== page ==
While the SXSW crowd is a-twitter, I’m still thinking about the range of private emails I’ve gotten about my widget post. While some of the comments were assertions that I’m an idiot, there were a few that caused me to think harder about the opportunities (or non-opportunities) to build real businesses around the construct of widgets. In addition, Mike Hirshland wrote a post challenging several people (including me) to debate whether or not someone could build a company around “widget management systems” that could generate venture returns and one of Mike’s partner at Polaris – Sim Simeonov – wrote an extensive post titled Widgets, Widgets, Everywhere on his view of this.
In the emails I got, several people misinterpreted my point of view so I figured I’d start with a quick summary. I think widgets are an incredible distribution mechanism for web-based functionality. I love widgets – and love the widgetization of the web. However, I’m struggling to see where the real business opportunities are in “wrangling widgets” (or – more simply – “widget management systems and infrastructure.”)
Whenever I think of something like this, I start with the assumption that there are no fundamentally new business models. In my experience, almost every business I’ve ever seen on the Internet either has a non-Internet real world analogy (an analog analogue), a non-Internet software analogy, or a previous incarnation on the Internet in some previous phase (Web 2.0 anyone?) While the technology, implementation, distribution, user-interface, and infrastructure dynamics change, the business models rarely do.
To me, widgets are application packagers that enable you to embed specific functionality from a web site (or web service) into another web site. Sim provided a similar view from a slightly different angle in Widgets, Widgets, Everywhere by saying “widgets are the next step in the trend towards disaggregation of content at the production end and aggregation of content by the consumer.” My view of widgets today is that they are tightly coupled with the long tail – adoption seems exciting (and pageview (widgetview?) ramps seem huge) because of the long tail effect (vs. moving up the curve to mainstream media.)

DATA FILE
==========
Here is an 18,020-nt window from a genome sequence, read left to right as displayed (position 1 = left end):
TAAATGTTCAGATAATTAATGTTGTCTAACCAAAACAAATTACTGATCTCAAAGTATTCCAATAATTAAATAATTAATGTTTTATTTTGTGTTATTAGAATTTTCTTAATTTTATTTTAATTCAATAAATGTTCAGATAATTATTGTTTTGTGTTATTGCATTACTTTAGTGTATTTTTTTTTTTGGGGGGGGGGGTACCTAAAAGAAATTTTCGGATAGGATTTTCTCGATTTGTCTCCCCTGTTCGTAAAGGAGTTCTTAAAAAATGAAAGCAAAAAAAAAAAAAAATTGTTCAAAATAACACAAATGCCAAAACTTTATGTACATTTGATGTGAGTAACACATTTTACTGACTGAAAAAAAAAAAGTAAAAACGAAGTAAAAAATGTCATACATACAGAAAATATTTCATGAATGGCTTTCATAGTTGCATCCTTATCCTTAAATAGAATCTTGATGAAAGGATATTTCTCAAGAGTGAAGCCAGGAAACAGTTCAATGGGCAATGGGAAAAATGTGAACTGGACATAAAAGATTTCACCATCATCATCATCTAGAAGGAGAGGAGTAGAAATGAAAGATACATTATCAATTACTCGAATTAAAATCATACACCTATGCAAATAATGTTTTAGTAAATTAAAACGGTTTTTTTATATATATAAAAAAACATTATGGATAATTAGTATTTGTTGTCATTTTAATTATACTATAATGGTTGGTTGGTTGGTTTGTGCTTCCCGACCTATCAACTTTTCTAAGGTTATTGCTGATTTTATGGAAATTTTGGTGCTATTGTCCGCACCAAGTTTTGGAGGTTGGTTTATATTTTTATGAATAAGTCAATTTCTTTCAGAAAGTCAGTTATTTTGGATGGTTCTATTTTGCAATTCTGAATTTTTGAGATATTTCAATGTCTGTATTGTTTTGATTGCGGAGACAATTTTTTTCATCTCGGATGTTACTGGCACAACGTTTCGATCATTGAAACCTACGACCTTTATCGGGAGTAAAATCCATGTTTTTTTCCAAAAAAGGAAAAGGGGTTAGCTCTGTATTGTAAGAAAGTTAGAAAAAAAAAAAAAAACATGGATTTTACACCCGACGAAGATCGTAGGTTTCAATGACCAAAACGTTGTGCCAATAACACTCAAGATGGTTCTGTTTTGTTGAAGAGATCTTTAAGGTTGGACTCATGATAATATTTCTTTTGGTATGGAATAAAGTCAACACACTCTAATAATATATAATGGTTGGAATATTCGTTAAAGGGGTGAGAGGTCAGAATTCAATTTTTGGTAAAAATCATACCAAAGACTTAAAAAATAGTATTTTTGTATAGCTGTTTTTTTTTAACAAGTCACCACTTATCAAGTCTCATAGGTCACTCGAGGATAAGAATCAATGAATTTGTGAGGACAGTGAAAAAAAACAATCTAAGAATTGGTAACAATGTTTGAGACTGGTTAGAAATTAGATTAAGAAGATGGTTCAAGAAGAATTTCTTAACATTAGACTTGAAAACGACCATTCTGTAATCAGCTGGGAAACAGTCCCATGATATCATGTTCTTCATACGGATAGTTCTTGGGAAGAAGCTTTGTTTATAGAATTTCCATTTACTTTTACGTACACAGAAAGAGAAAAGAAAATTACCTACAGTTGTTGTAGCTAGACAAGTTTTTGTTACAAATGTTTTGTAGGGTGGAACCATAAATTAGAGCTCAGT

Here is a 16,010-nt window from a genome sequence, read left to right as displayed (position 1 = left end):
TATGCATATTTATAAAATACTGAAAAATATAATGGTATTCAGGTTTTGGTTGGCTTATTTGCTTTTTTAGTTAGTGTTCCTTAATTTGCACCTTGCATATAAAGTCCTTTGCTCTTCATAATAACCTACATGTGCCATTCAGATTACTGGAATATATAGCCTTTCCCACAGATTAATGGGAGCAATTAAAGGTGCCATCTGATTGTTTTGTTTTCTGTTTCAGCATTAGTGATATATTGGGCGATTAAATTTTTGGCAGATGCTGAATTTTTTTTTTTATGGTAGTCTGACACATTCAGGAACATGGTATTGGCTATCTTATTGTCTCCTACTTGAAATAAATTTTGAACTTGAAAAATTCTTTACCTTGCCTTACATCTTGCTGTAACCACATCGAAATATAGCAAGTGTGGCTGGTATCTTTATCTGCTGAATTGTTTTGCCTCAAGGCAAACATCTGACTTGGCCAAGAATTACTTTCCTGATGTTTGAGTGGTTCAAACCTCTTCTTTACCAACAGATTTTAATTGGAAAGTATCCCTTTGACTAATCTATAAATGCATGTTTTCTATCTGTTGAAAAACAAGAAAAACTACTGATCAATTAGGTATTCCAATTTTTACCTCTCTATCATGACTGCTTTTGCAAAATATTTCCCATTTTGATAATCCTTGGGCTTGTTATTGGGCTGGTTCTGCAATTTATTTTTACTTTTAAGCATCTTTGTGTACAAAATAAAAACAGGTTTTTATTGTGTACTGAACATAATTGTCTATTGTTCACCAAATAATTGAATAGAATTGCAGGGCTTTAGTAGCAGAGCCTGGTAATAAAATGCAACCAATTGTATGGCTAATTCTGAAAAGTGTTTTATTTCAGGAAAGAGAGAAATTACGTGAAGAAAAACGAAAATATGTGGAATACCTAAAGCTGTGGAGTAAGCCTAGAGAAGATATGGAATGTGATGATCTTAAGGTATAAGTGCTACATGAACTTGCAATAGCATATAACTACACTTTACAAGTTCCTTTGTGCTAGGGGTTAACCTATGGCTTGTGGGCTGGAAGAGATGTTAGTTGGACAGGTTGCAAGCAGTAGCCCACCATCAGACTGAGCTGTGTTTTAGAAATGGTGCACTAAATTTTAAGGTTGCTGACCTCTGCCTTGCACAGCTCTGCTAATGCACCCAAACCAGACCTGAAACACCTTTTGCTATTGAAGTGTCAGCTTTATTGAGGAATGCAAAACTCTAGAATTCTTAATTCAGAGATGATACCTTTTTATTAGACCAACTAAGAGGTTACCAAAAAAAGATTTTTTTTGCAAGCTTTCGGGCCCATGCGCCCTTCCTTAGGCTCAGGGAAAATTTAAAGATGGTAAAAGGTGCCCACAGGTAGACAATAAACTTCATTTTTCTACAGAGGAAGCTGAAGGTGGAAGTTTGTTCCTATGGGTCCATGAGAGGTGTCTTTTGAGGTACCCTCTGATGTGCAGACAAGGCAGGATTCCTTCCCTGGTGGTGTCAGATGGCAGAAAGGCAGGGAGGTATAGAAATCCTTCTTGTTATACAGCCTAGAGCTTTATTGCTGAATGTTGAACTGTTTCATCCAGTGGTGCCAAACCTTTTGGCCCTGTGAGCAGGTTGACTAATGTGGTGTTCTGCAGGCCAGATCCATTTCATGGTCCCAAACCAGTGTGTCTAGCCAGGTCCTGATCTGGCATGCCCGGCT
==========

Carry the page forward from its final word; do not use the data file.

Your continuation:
When I stare at this and think about the different ways to build businesses to support this, I come up with four business models:
- a new form of ad network: analogous to DoubleClick
- a widget management system (WMS): analogous to CMS’s
- a content distribution network (CDN): analogous to Akamai
- an analytics business (Stats): analogous to pick-your-analytics package
I don’t buy that #1 (ad networks) is a big moneymaker. Several people hit me over the head with a brick and have said “widgets will generate 10 zillion ad unit page views per day.” I’m struggling with this – you’ve got issues around form factor, content rights, revenue share, long tail critical mass, and many incumbent ad networks that are dealing with different approaches to widgets. Maybe there’s room for one new one to emerge – the way FeedBurner emerged around feed-based advertising, but that begs another question which I’ll leave for you to ponder.
#2 (WMS) is great and helpful to me as a publisher, but I don’t know how to monetize it. I’d love a single WMS / widget container for all my widgets. If I’m a Typepad user, I’ve already got this and I assume WordPress.com will nail this also. I expect the CMS platforms can and should quickly integrate this – it’s not technically difficult and continues to improve the value of their CMS. As a blogger, I’d be hard pressed to pay an incremental fee to a widget CMS company (I’d do a rev share on #1, but I don’t know where the ads would go!) Most of the stuff I’ve seen fits in this category and I’m impressed with what a few of them are doing functionally, but I’m still struggling with “turn the money on.”
#3 (CDN) seems like there should be something interesting there. I’m already having periodic performance issues with some of my widgets and if you’ve been following along with Fred “the king of blog bling” Wilson’s performance issues, you will appreciate that a real CDN could be helpful. However, the long tail bites (or “tangles”) again – the only people that will pay for this are at the head of it so the real network effect doesn’t pay off big here.
#4 (Stats) just won’t work. Google commoditized the long tail stats market when they bought Urchin and made it free. We already saw this with feed stats – the vast majority of them are now free. I believe long tail stats – like Wikipedia (and – according to the FSF – software) – really want to be free.
If you think I’m missing something – obvious or otherwise – I’m all ears. And – if you think I’m really wrong, please keep hitting me over the head with a brick.